The big problem is it wont start. I drove it up the coast of FL about for about 100 miles, not the whole time. Really no more then 20-40 miles at a time with plenty of time in between. Continued to check my fluids and all was well. Then the power steering fluid was low so I added some and drove it back home. Never really felt anything in the steering though, but the dipstick showed pretty low, not even half. I filled it up to full. Got back home, went to drive it down the street for a wash. It started right back up as usual and died on a small slope up hill. I haven't been able to get it started since. Just keeps turning and never goes all the way.

I have never tried turning the wheel while trying to start, but when I do the wheel feels spotty. Not sure if this is normal and the only thing I have done differently since having it is add the power steering fluid.

The gas gauge doesn't work and one time it sounded the same, but I just put fuel in it 40 miles ago... There is no way it is low. I haven't tried spraying starting fluid in it yet. When I take the filter cover off the carbs, when turning the key it sounds very airy...

Please suggest something? I hope you can help.

Thanks,

Travis

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Travis -

Congratulations on your 66 convertible purchase. They are beautiful cars. Unfortunately though when problems occur they can be a nightmare for an owner if a competent technician is not working on them. Are you at all capable of diagnosis and repairs yourself or do you have a mechanic at the ready to service your Lincoln? Have you or anyone qualified made an attempt to do any actual diagnosis towards pinpointing any of these problems. If not, I would advise you to find such a shop because your newly purchased Lincoln will possibly need hours of diagnosis and repair. If I was to try to correctly address each of the issues that you are describing without at least some prior diagnosis information on your part I could be writing several chapters of a book as some of your issues could be caused by any one of many component failures. Some of these repairs will be simple and easy but some will be involved and costly. Do you have a Shop Manual for this Lincoln?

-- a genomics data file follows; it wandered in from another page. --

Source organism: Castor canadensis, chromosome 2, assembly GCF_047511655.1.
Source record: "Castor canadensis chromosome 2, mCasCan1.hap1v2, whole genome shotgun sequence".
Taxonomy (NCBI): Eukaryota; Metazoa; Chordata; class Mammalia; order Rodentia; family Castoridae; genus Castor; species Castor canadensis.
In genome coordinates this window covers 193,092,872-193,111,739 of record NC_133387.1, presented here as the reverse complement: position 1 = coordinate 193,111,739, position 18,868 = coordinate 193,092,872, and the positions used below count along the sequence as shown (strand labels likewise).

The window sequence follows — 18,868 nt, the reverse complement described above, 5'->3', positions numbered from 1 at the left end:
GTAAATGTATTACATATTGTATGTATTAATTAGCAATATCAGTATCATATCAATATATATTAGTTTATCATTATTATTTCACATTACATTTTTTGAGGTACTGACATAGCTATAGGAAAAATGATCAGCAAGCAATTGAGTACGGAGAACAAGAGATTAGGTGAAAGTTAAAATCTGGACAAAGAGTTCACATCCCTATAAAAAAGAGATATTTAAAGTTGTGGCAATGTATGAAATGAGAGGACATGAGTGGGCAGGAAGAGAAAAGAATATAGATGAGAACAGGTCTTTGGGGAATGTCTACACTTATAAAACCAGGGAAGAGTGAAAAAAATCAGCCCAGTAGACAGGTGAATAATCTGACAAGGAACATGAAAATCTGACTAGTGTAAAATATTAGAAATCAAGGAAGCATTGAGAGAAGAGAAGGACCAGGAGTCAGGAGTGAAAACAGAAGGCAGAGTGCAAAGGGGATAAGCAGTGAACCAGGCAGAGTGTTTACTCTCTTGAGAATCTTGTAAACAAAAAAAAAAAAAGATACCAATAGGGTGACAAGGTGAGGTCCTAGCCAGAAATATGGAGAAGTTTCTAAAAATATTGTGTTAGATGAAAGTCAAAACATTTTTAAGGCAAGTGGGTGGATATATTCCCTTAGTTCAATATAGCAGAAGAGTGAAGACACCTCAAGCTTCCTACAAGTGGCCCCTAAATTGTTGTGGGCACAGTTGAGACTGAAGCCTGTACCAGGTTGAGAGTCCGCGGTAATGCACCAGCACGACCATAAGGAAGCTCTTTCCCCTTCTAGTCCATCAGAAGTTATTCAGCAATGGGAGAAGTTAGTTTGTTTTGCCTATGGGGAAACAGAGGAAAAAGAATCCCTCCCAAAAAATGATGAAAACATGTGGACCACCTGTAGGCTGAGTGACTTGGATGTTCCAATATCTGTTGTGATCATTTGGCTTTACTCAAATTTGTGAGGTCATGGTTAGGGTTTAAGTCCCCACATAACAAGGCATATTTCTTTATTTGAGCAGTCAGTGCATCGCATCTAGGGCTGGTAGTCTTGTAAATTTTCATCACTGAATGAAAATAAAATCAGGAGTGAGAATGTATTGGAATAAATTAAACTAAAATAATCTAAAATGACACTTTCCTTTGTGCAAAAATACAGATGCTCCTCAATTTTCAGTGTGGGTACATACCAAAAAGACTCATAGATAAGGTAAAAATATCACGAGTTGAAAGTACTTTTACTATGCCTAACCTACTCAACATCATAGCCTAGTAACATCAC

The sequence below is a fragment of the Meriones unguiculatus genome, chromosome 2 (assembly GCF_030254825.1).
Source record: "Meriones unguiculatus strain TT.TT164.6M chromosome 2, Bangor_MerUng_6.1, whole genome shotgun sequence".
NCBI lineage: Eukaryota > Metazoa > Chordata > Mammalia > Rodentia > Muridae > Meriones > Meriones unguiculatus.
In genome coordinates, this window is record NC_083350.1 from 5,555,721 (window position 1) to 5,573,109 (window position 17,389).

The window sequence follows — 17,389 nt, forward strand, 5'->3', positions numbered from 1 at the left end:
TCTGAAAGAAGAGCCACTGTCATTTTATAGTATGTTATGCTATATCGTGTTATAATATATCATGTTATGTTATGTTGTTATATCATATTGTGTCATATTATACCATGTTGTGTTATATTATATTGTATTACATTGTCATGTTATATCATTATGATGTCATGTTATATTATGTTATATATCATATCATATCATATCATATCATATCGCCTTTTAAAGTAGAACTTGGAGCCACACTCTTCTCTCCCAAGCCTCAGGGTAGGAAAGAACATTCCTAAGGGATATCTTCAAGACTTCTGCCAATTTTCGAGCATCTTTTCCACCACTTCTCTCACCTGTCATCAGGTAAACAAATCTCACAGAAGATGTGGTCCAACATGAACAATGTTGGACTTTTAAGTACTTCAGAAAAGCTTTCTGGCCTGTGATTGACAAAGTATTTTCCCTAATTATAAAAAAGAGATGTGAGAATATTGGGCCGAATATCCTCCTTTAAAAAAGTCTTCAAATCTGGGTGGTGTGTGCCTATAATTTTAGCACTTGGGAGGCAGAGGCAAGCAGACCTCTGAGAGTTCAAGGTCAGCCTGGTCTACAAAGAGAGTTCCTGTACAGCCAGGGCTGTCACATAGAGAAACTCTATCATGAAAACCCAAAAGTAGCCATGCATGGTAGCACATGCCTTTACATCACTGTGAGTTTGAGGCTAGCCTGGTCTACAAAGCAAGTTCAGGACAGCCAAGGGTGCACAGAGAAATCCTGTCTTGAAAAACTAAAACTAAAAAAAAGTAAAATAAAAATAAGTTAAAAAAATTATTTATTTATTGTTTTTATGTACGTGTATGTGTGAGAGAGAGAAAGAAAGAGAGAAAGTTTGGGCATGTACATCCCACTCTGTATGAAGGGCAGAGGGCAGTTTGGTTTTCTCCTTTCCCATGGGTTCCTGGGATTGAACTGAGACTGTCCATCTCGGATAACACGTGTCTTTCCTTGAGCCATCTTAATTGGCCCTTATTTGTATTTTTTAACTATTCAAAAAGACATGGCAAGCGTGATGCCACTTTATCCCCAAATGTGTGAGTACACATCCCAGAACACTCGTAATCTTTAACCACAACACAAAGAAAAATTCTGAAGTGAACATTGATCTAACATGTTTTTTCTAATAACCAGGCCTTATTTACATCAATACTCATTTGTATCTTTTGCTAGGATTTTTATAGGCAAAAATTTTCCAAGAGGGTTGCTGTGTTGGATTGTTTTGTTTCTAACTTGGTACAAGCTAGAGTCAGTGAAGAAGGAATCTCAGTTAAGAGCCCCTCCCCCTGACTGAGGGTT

Your so called "big problem" of the engine suddenly shutting down and not starting again is likely due to an ignition problem, lack of fuel delivery to the carburetor or that the timing chain has slipped a tooth or two. This can only be determined with common tune up diagnosis that can be done in a short period of time for you by an experienced local shop if you are unable to. All of the tune up specs are shown in the shop manual.

Sincerely,

Bill

May 22, 2014

1977 Town Car Questions

Hi Bill,